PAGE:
Sex sells. It’s an irrefutable truth, and – in fashion – one that is most often acknowledged on the catwalks of Milan and Paris. For autumn, London designers got in on the act, too, albeit in a typically subversive way, as mad passions turned into kinky business.
This was apparent at Jonathan Saunders, where shiny vinyl and slick rubber dresses were feminised by a retro-waisted silhouette and lingerie details such as moulded cups and waspies. Wet-look, wipe-clean fabrics cropped up again and again on the London catwalks: as PVC and laminated silk twill at Roksanda Ilincic; circle skirts and minis in patent leather at Topshop Unique; while varnished nylon trousers punctuated JW Anderson’s collection of strapped, flapped and peep-hole strewn designs.
The subversive appeal of a flasher mac in patent leather at Richard Nicoll or French maid ruffles re-imagined in gingham by Meadham Kirchhoff and placed on a velvet dress may be expected from the exciting talents of London. But even Burberry, that powerhouse of British stoicism, was game with sheer latex pencil skirts and trench coats revealing a new side to the house as well as the models’ underwear.
So, the British stiff upper lip and “no sex please” attitude has been turned on its head this season, on the catwalks at least. But making a statement on the catwalk is all very well – how to wear the trend on the street without looking like you walk it is another matter.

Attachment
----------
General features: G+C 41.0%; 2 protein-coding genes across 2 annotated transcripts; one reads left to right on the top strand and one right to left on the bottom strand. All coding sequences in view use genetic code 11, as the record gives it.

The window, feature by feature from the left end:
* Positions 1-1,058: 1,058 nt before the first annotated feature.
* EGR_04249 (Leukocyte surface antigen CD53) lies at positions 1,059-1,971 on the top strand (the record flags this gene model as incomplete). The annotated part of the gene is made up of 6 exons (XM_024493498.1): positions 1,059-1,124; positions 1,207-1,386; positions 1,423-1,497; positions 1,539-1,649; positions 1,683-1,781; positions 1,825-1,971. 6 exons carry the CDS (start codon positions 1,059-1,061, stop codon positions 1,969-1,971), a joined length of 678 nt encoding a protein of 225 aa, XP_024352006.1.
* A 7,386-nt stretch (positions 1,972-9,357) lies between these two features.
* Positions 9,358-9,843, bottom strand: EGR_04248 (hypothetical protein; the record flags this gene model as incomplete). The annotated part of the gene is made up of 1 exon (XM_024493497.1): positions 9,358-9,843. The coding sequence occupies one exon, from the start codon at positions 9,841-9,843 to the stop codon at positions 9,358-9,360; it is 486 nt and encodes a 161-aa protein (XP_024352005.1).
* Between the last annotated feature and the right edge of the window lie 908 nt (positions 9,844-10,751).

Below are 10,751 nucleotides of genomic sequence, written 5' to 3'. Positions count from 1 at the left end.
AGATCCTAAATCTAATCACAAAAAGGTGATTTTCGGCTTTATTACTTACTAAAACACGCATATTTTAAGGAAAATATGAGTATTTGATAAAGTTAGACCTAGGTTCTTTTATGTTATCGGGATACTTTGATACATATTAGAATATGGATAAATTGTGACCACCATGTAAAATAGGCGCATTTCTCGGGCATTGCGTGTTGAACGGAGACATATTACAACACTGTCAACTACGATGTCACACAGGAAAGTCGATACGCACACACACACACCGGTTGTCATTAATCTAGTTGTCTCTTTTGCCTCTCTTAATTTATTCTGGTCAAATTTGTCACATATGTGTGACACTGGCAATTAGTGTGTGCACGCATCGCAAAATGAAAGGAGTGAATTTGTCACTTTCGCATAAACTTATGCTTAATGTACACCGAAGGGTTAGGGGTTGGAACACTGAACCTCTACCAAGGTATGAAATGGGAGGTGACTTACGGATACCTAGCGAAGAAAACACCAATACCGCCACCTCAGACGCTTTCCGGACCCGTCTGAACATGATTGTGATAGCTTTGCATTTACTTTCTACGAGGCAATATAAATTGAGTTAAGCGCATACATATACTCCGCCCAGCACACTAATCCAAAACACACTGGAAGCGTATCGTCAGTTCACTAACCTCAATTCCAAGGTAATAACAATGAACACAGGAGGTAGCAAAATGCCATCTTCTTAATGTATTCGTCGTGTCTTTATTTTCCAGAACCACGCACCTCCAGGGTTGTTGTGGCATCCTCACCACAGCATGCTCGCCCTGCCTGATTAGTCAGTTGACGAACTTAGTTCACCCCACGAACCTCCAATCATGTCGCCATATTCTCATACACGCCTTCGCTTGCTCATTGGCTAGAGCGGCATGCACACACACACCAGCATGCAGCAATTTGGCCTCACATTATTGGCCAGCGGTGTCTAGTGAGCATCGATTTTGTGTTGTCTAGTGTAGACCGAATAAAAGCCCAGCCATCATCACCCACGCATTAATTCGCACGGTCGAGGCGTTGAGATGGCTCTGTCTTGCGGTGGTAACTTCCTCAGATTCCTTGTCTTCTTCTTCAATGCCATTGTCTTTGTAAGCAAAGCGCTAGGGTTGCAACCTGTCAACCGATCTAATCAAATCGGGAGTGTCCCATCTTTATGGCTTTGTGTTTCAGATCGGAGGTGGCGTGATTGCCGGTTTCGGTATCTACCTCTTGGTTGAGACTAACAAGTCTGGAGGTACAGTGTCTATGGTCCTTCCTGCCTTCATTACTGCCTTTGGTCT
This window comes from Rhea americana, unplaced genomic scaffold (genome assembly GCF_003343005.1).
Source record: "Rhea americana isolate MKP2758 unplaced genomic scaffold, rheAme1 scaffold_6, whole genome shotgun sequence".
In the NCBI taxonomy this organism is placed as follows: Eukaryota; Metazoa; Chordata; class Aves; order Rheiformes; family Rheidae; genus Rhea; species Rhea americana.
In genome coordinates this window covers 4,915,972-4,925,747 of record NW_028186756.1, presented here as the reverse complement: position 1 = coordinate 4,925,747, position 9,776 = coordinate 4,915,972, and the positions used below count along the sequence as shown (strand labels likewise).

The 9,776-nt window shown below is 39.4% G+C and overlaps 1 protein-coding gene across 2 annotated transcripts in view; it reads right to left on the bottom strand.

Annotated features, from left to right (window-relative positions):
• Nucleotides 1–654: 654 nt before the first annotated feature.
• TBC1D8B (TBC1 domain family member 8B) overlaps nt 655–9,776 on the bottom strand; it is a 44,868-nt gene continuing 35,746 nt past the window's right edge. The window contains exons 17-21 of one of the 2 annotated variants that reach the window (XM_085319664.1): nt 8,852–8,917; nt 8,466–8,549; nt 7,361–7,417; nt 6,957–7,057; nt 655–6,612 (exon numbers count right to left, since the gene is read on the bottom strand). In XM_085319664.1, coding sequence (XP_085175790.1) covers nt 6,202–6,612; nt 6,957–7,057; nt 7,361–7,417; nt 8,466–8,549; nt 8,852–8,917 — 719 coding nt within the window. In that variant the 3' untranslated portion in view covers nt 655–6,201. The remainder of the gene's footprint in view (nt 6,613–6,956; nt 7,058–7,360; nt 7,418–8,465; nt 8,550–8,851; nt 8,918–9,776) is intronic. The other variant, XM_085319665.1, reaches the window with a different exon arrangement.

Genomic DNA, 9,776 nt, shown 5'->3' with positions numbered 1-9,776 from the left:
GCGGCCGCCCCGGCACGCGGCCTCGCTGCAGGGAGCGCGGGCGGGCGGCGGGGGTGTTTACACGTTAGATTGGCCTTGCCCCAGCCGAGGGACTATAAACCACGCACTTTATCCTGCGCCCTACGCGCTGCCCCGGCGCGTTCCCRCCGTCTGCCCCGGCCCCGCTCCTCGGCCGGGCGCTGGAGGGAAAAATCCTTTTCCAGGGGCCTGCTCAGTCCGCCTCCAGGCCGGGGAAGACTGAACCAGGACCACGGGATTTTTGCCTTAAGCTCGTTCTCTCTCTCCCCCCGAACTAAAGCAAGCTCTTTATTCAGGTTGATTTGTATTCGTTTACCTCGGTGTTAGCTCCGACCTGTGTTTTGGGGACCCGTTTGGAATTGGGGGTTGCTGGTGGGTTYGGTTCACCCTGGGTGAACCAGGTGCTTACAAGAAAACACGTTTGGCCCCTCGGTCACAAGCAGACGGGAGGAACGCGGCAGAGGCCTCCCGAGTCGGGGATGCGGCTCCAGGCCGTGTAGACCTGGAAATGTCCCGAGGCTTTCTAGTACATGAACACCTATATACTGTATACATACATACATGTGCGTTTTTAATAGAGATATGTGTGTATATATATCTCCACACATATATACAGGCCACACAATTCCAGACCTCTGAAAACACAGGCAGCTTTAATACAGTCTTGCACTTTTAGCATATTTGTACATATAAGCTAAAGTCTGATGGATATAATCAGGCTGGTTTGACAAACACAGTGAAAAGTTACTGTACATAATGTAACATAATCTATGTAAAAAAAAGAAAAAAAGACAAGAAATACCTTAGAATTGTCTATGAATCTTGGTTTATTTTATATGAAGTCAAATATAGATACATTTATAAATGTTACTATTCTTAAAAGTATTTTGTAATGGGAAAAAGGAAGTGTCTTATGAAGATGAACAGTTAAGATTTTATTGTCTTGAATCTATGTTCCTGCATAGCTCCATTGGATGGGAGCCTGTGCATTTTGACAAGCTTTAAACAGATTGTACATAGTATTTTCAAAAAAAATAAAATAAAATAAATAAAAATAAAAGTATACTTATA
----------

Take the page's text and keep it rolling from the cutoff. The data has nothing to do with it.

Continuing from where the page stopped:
Leather has become a staple of the winter wardrobe for more than just jackets and boots, so a skirt or dress is an obvious place to start. Black, cherry red or grey are the shades least likely to raise eyebrows in the office, while those feeling more adventurous should opt for attention-grabbing, slightly “off” colours, such as Whistles’ pale green, and patent finishes with all their wipe-clean connotations. After all, you don’t need to have seen ITV’s seminal 1990s drama series Band of Gold to understand the subtext of patent red leather.
There’s a delicate balance to maintain – the severity of leather should be somehow softened. Nicoll paired his patent pencil skirt with an oversized mohair sweater for a reason. Not only does a softer texture create a sense of security, it provides a clash that makes it perfectly modern. Playing with proportions is important, too: a second-skin skirt can be at once toned down with the addition of a mannish shirt or boxy jacket.
Buckles are a more subversive way to nod at the trend. Zara’s high-waisted cuff-hemmed trousers seem innocent enough, while the razor-sharp point of its buckled court shoe is seriously fetish-worthy. Accessories are key to this look, too. A pair of leather or latex driving gloves will add just a hint of the dominatrix, while a waspie – a truncated corset – provides a glamorous retro touch that a wide waist belt will echo. Lingerie details on cocktail dresses, as well as underwear as outerwear pieces, are more familiar ways to play the siren.
After all, dressing for the role you want to play is just the beginning.